I wouldn’t take the numeric totals above verbatim as they may actually be underdone since the snow is likely to be more powdery and stack up more than this model assumes.
9:25 p.m. update: When does it start? This – of course – has implications for the morning commute, schools, and so forth. Both the NAM and SREF models suggest snow begins in the 7 to 11 a.m. time frame, beginning first in Loudoun and Frederick counties and last near the Chesapeake Bay. Inside the Beltway, light snow could begin between 8 and 10 a.m., but the steady stuff that causes roads to deteriorate may hold off until after the morning rush – probably between 10 a.m and noon.
The NAM model shows the leading edge of the snow reaching northwest D.C. around 10 a.m. Note – this is just one model’s approximation and may not represent reality. (WeatherBell.com)
9:13 p.m. update: The NAM model is in and predicts 0.49″ of liquid precipitation for D.C. This converts to about 7 inches of snow (assuming a 15 to 1 snow to liquid ratio) – which is at the high end of our earlier forecast. The heaviest snow falls between 1 and 7 p.m. and then rapidly tapers off.
NAM model representation of precipitation between 1 and 7 p.m. Tuesday- when the heaviest snow falls. (StormVistaWxModels.com)
9:05 p.m. update: The SREF model simulations (a set of 22) predicts an average of about 0.7″ of liquid precipitation for D.C..Converting that to snow and assuming 15 inches of snow for every inch of liquid (which is a reasonable assumption since temperatures will cold and the snow will be fluffy) would suggest about 10.5″ of snow for D.C. Some of its simulations are unrealistically wet/snowy, so I think that may be on the high side. But even the least snowy simulation out of SREF’s 22 gives us 4 inches. Most of its simulations are in the double digits. This is a good start for snow lovers.
SREF model simulations average total liquid precipitation (StormVistaWxModels.com)
Overview, 8:55 p.m.: We have fairly high confidence that a major winter storm will affect the entire Washington and Baltimore metro regions Tuesday, beginning between 7 and 11 a.m. and ending between 7 and 10 p.m. (west to east). Our initial accumulation forecast, issued early this afternoon, called for 4-7 inches of snow. Late afternoon data suggest that this forecast (below) could be conservative and that some areas could even flirt with double digit snowfall totals.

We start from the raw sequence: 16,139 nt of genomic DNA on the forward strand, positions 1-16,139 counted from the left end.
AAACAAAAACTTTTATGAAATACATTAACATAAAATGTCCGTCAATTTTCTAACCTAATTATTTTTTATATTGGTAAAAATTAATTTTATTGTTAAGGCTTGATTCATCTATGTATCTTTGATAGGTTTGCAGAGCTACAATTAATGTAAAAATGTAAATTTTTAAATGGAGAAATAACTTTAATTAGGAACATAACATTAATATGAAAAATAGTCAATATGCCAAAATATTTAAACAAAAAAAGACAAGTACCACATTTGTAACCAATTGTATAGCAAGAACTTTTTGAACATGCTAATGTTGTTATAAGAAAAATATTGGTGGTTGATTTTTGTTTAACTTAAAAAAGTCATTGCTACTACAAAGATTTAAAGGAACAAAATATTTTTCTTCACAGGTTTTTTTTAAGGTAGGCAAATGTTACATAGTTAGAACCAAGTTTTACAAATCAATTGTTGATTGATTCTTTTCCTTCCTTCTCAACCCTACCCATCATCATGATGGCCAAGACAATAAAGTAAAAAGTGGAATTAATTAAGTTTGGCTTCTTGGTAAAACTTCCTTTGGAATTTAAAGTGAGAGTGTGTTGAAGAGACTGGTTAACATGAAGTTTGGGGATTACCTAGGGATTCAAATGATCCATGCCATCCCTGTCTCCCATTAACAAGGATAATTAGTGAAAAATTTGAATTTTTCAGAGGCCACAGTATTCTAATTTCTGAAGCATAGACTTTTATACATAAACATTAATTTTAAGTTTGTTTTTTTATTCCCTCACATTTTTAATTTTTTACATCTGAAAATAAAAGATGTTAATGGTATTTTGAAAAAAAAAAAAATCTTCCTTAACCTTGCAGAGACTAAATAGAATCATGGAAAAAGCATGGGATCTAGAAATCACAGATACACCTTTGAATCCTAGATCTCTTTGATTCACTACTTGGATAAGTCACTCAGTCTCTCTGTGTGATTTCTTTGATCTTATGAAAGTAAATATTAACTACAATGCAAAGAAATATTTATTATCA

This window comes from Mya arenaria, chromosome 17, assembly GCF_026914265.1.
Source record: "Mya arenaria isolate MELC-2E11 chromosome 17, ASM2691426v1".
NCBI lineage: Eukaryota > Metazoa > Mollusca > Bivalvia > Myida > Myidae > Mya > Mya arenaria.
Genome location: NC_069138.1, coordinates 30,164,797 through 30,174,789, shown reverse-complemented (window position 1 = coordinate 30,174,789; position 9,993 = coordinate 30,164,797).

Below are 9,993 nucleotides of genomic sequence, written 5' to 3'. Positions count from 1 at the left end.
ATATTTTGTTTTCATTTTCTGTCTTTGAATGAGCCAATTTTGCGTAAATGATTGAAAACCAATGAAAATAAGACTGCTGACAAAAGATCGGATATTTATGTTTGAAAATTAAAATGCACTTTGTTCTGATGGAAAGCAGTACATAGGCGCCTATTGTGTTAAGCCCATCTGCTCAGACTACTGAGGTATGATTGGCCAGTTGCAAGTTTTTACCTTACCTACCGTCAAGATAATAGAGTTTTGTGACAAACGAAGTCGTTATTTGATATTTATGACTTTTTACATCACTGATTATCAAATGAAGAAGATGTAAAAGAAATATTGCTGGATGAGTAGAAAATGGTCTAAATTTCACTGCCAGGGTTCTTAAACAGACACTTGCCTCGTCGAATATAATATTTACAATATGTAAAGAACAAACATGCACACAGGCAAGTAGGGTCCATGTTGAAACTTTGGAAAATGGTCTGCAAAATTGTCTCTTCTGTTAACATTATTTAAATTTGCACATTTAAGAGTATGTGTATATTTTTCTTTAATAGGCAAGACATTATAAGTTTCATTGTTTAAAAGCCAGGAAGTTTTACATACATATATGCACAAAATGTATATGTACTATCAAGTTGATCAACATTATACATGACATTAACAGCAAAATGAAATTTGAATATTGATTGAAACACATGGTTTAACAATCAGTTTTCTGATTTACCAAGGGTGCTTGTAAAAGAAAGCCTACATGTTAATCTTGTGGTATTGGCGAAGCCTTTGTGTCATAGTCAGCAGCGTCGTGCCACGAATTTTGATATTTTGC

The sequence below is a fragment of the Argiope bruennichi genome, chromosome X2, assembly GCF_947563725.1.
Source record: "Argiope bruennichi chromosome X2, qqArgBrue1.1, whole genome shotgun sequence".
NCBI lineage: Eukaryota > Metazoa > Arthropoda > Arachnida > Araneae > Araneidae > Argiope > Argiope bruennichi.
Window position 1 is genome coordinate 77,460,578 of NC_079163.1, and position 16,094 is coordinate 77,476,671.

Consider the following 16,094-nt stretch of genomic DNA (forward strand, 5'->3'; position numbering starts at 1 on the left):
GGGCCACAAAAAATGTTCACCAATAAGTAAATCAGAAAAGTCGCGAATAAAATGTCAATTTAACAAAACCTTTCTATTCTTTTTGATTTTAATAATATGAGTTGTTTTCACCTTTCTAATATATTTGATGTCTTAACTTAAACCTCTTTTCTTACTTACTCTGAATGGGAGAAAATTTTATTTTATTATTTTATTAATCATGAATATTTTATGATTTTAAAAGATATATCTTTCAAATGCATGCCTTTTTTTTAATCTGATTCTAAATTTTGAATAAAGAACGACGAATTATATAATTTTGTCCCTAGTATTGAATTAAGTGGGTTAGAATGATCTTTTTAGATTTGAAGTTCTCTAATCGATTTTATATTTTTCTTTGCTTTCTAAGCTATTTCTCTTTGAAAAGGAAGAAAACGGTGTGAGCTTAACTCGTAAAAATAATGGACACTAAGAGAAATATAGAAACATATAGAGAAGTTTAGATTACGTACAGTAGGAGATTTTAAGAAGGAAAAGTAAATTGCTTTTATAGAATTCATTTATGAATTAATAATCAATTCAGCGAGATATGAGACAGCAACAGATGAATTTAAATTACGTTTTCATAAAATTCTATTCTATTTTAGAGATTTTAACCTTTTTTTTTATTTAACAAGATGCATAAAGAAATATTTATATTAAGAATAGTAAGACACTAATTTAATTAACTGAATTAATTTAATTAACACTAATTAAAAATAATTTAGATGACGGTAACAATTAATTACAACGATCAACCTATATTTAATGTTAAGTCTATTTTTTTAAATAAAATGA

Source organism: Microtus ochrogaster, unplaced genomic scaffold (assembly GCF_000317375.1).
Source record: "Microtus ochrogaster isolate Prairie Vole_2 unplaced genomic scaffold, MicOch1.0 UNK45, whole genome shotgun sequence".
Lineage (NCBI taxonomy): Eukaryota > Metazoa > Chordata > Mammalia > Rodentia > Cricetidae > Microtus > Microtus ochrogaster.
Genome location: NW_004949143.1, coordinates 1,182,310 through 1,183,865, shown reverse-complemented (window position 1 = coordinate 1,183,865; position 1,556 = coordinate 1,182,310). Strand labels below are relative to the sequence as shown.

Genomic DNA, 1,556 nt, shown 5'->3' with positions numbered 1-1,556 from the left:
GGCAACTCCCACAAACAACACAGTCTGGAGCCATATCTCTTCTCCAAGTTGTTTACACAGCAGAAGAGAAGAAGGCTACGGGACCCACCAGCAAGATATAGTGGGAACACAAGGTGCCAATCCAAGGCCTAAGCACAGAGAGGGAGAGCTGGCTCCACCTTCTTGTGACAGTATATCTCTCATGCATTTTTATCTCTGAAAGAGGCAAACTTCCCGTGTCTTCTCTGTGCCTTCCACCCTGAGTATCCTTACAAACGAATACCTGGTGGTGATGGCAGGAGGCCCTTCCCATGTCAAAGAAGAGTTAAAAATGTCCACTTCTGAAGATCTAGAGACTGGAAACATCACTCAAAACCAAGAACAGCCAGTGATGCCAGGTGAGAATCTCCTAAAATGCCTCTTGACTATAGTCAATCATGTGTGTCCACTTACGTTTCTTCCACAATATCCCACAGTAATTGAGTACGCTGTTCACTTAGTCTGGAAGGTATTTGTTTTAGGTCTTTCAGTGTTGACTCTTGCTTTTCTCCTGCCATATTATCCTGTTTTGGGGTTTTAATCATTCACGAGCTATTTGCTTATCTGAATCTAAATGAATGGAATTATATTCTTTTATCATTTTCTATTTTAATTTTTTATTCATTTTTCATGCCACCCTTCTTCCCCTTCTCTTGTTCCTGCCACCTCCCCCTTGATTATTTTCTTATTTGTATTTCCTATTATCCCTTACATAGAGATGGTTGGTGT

Capital Weather Gang snowfall forecast first call, issued 12:45 p.m. Monday.
We are considering bumping up our accumulation forecast, and this evening’s computer model simulations will help us settle this matter. High drama. Stay with us as we live blog these models this evening as they stream in. By around 11 p.m., we hope to have reached a conclusion about how much snow to expect Tuesday.
A few important things to note about this storm:
* Temperatures will fall through the 20s during the day, and this will be a fluffy, powdery snow. There is no chance of rain. The snow should stick – except perhaps for a brief period initially in milder areas near the city.
* The morning rush may be ok, but it’s a close call as snow may start to get going in western areas at that time and could even start flying in the metro area towards the tail end.
* We expect the heaviest snow and worst travel generally to start between 10 a.m. and noon, and end by around 7 p.m. Roads will become snow-covered and slick in this time window, and flight delays and cancellations are quite possible.
* During the late afternoon and evening, winds will start to crank, reducing visibility and possibly leading to blowing and drifting snow. The afternoon and evening commute could well be hazardous.
* Extremely cold air follows the storm Tuesday night, with temperatures dropping into the single digits and below zero wind chills. Highs Wednesday will stay in the teens.
Jason Samenow is the Capital Weather Gang's chief meteorologist and serves as the Washington Post's Weather Editor. He earned BA and MS degrees in atmospheric science from the University of Virginia and University of Wisconsin-Madison.